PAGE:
That's good to know! So that's something your service can provide with regard to sitting down with a client and going over their ideas for their brand, and also implementing your vision as well?

Yes. I offer brand strategy, social media—where I manage as well as come up with a strategy for social for clients—content marketing, and then the last primary area I offer is email marketing. I do offer a few other services, but those are the primary services.

All definitely beneficial for small brands, medium and larger brands as well. What advice would you share with others who may be following in those footsteps? It could be someone who is starting maybe a marketing business themself or it could just be someone who's stepping out into their own to have their own business.

My suggestion would be, be true yourself. Whatever you actually believe is going to work, and by work I mean you're going to put the effort behind it and you're going to not be discouraged if it doesn't work the first day or the first month or heck even the first year. Number two would be if you don't have any support that you'll be able to receive from any external person be mindful with your finances. Don't put yourself in a mental state of worry about your finances while you are trying to grow and launch your business. If you have support, like family or partner, be prepared to have conversations with them about what is the cutoff time before they will find your venture damaging to the relationship you have with them. You can't expect from family, friends, or your partner to be this endless bank and also take on the burden of financial responsibility in your family. If you are going to go on this venture it has to be a partnership and you both have to agree on what a cutoff is before it puts a strain on the relationship. The last thing, if you are going to present something to market make sure the quality is something that you would buy. Don't half ass what you do. That's not going to make you stand out in a world where there are millions of products and services available. You have to make sure the quality of what you're bringing is something you would pay for yourself.

Those are certainly great tips and a great way to round off the conversation. Thank you so much. Is there anything that you'd like to add or how can we reach you?

You can find me on my website, www.articulateyou.co and you can also find me on Instagram and Facebook, @articulateyou. Lastly, if you're in need of marketing services and you want to try something different for the summer, now is the time to schedule a free consultation with me for whichever marketing service you're in need of.

Perfect. Well thank you so much for your time. I hope you have a good rest of your day.


Brittinee shows that if you’re committed to something and you do see the long term value in what you commit to you, the reward of helping others can carry you.

Hueful stories for you.

my B.O.B. - Taupe Coat

The latest #myBOBstory is one that balances wanting to be a profitable small business while also directly giving back to your community. This myBOB story introduces you to Founder and Owner of Taupe Coat, Bethany Peak. You can listen to the full interview with Bethany, as well as read the abridged version below.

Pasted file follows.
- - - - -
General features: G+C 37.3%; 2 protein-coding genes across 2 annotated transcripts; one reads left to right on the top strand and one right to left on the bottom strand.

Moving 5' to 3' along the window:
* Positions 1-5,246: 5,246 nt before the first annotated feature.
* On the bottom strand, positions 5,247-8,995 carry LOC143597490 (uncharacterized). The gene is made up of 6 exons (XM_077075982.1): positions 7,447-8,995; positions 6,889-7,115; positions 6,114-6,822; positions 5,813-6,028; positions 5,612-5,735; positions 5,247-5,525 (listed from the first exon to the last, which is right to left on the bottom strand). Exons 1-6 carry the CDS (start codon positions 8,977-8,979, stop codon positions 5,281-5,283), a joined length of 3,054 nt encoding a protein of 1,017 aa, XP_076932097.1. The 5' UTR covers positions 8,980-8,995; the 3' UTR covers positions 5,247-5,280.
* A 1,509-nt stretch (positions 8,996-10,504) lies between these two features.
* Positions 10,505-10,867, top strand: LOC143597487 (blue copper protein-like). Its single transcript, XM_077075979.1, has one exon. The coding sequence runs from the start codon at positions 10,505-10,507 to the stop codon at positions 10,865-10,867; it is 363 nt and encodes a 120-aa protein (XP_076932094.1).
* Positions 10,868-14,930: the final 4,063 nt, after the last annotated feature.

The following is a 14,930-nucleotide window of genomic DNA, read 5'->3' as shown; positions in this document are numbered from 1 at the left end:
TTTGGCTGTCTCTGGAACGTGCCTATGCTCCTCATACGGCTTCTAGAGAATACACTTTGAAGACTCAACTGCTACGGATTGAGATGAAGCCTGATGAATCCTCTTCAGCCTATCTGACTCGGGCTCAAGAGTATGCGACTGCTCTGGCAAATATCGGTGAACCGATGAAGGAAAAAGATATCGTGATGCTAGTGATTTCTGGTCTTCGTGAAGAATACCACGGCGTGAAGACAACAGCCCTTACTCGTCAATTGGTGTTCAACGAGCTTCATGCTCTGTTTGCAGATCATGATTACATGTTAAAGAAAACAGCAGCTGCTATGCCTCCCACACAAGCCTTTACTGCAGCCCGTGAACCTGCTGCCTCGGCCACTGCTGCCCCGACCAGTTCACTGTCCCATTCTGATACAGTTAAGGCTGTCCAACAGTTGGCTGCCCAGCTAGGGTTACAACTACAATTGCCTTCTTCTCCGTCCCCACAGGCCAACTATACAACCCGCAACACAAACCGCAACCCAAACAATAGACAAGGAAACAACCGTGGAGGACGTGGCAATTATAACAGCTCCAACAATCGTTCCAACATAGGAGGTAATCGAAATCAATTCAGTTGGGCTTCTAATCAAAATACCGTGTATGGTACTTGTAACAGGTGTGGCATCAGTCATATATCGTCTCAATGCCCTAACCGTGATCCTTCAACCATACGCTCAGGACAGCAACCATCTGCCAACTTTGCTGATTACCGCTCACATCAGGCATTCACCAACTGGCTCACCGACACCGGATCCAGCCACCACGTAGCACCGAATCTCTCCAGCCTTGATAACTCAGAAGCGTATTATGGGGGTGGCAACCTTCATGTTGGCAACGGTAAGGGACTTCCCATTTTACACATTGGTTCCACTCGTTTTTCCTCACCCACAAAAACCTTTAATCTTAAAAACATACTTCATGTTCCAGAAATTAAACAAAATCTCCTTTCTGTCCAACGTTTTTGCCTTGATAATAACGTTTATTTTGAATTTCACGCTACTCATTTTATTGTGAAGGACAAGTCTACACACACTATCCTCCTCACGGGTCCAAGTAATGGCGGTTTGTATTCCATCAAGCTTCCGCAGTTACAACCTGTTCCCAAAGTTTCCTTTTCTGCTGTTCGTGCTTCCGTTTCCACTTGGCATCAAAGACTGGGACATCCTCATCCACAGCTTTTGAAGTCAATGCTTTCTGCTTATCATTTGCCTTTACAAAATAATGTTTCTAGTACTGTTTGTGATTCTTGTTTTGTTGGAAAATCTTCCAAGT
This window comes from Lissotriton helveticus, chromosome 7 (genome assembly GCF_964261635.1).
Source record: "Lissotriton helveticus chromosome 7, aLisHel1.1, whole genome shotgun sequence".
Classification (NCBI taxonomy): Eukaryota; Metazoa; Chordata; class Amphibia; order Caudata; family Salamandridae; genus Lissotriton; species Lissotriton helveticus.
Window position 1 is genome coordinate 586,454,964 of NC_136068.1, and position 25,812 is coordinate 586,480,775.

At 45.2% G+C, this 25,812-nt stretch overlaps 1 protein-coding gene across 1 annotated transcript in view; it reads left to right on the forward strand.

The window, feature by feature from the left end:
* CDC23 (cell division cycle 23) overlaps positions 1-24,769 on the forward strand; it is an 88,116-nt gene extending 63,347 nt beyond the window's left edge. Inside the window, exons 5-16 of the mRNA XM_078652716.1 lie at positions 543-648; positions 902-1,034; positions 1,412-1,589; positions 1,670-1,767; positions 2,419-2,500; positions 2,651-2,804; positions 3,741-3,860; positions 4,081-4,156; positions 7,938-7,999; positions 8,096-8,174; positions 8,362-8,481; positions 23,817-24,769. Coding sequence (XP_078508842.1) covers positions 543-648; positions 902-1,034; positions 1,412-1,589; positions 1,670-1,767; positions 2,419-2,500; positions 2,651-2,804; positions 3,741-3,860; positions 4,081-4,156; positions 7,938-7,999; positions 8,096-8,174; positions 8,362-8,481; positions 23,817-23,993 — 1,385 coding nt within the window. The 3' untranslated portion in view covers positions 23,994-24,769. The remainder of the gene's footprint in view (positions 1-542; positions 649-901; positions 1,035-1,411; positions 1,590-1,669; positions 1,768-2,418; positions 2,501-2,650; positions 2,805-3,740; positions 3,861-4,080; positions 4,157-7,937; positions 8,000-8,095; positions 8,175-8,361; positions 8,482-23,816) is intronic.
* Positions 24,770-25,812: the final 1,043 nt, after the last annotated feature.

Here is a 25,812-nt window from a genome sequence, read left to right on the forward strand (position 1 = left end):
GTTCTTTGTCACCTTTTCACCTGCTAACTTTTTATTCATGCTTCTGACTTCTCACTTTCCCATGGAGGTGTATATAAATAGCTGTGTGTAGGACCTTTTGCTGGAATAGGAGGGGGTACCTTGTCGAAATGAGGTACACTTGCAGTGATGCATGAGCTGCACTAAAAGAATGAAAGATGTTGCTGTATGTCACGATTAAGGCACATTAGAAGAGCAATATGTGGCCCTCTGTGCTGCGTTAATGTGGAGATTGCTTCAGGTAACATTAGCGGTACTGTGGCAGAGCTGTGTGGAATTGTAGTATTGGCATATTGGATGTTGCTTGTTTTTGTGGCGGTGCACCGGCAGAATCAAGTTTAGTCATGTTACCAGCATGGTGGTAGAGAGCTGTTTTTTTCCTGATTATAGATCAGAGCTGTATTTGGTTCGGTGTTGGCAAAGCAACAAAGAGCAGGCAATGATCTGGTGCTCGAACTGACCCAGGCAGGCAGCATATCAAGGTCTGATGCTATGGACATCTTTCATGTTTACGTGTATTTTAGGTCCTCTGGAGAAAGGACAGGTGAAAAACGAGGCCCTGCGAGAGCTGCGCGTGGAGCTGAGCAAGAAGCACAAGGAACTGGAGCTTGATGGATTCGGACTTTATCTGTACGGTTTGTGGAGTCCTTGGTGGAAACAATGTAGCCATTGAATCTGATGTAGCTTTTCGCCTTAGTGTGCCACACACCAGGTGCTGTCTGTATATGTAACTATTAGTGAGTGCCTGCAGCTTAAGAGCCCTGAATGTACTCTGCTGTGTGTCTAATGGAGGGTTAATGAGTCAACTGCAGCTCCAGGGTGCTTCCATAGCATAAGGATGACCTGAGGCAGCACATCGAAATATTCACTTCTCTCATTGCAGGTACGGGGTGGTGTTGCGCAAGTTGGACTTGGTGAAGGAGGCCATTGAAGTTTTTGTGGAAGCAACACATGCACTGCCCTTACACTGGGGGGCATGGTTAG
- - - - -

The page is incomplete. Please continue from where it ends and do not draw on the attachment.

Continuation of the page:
You may have noticed that Taupe Coat was featured on our Instagram profile. If you’re interested in being featured in the #myBOBstory, reach out via email. This series brings awareness to Black businesses from the owner's perspective. At myblackbox co it's important to know the vision and purpose behind a business.

Bethany was inspired to begin her business due to the day-to-day struggles of being a Black woman in a White male dominated space: law. What sprung from her creativity and passion is a growing nail polish brand that gives a portion of its proceeds back to charity programs each quarter.


Why did you start your business?

When I think back, I realized it was out of self-care, but I don't think at the time that I really realized that. For my day job, I'm a practicing attorney. And several years ago, early in my practice I already started getting disillusioned and very grouchy about my job. I realized that I needed a hobby. I needed something to do after work that I liked so that I can decompressed from my day because my attitude is getting real stank and all my friends are probably about to cut me off. I've always really been into nail polish and so I learned that there were these indie brands that were making their own nail polish. I figured oh, if those ladies can do it then I probably can too, cause I'm smart. I started buying a bunch of products and just making my own nail polish at home after work; something fun to do. And I did that for a couple of years and then started sharing my polish with my mom and with some other people. And then one day it clicked for me, I was like, you should just sell your nail polish that you've been making at home. I came up with the name, Taupe Coat and 'Taupe' is spelled like the color Taupe. I love plays on words and so I was like, that's it. I kind of just, you know, decided that I was going to launch into entrepreneurship. I've never ran a business before, so it was weird and scary for me. But that's why I started doing it—I really needed something to keep myself sane from my day-to-day.

How have you found managing your time between your day-to-day job and then your small business?